How Taking Care of Your Body Can Boost Your Mood (and Vice Versa)
It's a well-known fact that feeling good physically can make us feel good mentally. But did you know that the reverse is also true? That's right – the health of our bodies and the health of our minds are closely connected. So, if you want to give your mental health a boost, taking care of your physical health is a great place to start.
First, let's talk about how our physical health affects our mental health. It's a no-brainer that exercise is good for our bodies, but did you know it's also good for our minds? Studies have shown that regular physical activity can improve mood and reduce the risk of depression (Smith et al., 2018). And it's not just about hitting the gym – any activity that gets your heart rate up can be beneficial. So go for a run, try a new yoga class, or even just take a leisurely walk around the block. Your body (and your brain) will thank you.
But it's not just exercise that can impact our mental health – what we eat can also make a difference. A healthy diet rich in fruits, vegetables, and whole grains has been linked to improved mental health (Jacka et al., 2017). So, the next time you're feeling down, try filling up on some mood-boosting nutrients instead of reaching for that bag of chips.
On the flip side, neglecting our physical health can have negative consequences for our mental health. Chronic physical illnesses, such as diabetes and heart disease, have been linked to an increased risk of mental health issues like depression and anxiety (Lee et al., 2016). So, it's important to take care of our bodies to support our mental well-being.
But it's not just our physical health that can impact our mental health – our mental health can also affect our physical health. Stress, for example, has been linked to a variety of physical health issues, including heart disease, diabetes, and gastrointestinal problems (Kiecolt-Glaser et al., 2016). And depression has been associated with an increased risk of physical health problems, such as cardiovascular disease and decreased immune function (Smith et al., 2017). So, taking care of our mental health is important not just for our overall well-being, but also for our physical health.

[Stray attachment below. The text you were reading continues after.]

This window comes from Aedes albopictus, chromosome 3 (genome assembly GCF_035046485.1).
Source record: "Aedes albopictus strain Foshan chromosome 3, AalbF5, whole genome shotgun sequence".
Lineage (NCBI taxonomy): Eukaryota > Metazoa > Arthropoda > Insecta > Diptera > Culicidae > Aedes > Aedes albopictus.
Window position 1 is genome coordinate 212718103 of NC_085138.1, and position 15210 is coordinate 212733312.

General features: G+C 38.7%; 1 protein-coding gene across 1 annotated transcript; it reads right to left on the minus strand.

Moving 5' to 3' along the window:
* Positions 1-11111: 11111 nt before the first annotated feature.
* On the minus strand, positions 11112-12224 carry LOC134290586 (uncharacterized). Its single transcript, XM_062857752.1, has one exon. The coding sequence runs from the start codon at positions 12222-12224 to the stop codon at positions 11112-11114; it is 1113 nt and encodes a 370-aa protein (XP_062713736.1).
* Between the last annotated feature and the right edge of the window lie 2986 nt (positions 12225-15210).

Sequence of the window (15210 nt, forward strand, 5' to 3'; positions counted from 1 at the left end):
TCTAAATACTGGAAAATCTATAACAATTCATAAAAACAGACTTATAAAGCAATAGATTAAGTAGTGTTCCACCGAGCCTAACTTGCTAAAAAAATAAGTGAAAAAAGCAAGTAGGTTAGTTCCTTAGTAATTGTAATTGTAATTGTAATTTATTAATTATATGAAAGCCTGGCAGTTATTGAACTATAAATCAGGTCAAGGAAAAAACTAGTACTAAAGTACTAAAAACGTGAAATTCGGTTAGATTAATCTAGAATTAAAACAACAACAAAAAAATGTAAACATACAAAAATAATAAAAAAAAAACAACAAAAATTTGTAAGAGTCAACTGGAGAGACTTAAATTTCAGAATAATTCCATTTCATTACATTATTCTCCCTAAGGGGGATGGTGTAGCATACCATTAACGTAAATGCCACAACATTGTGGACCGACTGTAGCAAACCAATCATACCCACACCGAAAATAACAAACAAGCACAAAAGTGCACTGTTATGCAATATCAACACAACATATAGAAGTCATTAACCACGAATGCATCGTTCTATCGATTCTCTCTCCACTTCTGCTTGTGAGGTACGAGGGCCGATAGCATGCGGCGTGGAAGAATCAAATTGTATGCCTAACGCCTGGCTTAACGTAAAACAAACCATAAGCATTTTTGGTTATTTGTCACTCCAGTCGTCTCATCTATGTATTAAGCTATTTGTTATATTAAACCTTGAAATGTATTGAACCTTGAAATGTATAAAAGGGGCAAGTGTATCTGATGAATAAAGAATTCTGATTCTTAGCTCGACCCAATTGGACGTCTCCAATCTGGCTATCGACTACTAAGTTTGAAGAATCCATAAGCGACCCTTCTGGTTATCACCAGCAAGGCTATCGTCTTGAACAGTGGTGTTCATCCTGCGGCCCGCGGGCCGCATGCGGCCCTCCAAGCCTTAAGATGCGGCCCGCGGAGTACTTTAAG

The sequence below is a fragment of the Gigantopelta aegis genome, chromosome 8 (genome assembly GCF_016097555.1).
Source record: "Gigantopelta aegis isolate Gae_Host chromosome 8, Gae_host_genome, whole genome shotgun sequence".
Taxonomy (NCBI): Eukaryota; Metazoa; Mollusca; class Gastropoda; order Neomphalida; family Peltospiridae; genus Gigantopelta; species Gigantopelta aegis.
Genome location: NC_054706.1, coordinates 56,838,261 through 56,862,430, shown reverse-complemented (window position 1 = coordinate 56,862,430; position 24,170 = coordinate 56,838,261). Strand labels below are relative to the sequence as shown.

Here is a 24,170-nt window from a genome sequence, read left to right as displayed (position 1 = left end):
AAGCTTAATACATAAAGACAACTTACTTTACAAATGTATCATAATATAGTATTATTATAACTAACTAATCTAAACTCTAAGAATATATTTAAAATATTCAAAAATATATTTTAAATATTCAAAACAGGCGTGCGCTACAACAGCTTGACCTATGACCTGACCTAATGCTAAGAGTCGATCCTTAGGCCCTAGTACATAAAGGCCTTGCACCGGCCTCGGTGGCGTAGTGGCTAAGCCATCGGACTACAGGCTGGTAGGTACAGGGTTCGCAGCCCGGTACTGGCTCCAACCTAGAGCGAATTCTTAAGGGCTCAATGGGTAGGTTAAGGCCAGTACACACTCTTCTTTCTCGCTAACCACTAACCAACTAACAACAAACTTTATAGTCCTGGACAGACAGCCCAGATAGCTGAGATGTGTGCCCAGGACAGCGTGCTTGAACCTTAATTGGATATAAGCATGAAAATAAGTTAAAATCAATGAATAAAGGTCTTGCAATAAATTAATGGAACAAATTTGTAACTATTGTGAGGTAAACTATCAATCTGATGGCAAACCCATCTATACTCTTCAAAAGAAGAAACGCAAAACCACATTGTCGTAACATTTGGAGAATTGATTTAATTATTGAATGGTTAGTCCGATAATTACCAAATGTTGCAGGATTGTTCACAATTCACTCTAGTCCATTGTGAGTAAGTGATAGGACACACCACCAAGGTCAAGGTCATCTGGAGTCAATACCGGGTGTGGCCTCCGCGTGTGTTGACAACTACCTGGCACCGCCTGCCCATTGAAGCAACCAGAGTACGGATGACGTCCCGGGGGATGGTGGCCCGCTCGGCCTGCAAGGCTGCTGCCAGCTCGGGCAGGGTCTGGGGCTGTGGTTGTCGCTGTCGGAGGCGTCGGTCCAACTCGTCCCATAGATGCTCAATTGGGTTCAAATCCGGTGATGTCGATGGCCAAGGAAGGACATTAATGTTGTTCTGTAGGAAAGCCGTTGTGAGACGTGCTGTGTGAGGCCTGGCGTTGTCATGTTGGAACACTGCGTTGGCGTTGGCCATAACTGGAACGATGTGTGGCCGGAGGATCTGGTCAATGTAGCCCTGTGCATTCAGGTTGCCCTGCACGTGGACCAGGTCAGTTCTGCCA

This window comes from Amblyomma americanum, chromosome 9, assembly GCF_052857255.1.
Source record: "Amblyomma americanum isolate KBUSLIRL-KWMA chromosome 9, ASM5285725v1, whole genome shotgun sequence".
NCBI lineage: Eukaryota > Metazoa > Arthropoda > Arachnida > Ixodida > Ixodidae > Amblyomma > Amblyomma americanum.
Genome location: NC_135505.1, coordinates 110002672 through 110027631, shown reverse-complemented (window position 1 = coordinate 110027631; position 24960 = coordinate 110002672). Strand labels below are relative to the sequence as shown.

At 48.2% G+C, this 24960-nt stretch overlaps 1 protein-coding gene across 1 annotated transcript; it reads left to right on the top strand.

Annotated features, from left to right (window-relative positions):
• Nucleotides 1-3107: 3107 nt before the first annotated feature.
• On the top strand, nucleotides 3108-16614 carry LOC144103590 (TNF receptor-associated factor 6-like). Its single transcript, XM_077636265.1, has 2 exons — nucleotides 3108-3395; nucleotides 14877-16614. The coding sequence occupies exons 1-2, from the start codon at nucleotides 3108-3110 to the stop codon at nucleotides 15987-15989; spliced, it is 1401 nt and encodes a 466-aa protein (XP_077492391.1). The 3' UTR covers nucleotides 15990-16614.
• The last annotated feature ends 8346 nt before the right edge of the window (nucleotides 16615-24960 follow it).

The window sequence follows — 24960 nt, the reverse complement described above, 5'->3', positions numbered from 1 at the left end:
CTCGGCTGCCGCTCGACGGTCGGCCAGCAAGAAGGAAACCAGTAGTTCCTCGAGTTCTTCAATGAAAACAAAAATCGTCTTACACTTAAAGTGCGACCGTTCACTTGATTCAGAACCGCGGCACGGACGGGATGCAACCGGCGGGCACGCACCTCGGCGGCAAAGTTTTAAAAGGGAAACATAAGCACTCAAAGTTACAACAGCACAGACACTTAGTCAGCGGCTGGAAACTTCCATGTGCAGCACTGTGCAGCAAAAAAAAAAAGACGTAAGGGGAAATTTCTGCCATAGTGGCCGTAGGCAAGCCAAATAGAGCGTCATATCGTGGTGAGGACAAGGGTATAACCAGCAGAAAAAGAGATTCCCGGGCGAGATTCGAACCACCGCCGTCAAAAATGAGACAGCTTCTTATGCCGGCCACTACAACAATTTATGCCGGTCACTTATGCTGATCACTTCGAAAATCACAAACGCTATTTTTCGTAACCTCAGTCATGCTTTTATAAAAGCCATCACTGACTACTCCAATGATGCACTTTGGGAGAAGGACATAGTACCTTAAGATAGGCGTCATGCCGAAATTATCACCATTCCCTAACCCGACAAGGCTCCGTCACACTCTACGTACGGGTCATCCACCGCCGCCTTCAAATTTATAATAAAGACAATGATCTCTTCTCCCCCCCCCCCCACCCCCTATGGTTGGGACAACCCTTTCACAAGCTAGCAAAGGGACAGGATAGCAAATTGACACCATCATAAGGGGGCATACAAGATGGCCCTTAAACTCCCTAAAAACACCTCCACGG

So, what's the takeaway? The relationship between our physical and mental health is a two-way street. By taking care of our bodies through exercise and a healthy diet, and by seeking support for our mental health when needed, we can improve both our physical and mental well-being. So, take care of yourself – your mind and body will thank you.
Jacka, F. N., O'Neil, A., Opie, R., Itsiopoulos, C., Cotton, S., Mohebbi, M., … Berk, M. (2017). A randomised controlled trial of dietary improvement for adults with major depression (the ‘SMILES’ trial). BMC Medicine, 15(1), 23. https://doi.org/10.1186/s12916-017-0791-y
Lee, S., Smith, M. W., & Suls, J. (2016). The association between physical illness and depression: A meta-analysis. Health Psychology, 35(11), 1199-1209. https://doi.org/10.1037/hea0000452
Smith, M. W., Marsland, A. L., & Giacomoni, K. U. (2018). Exercise and mental health: An evolutionarily conserved mechanism to improve mood? Progress in Neuro-Psychopharmacology and Biological Psychiatry, 82, 57-65. https://doi.org/10.1016/j.pnpbp.2017.12.002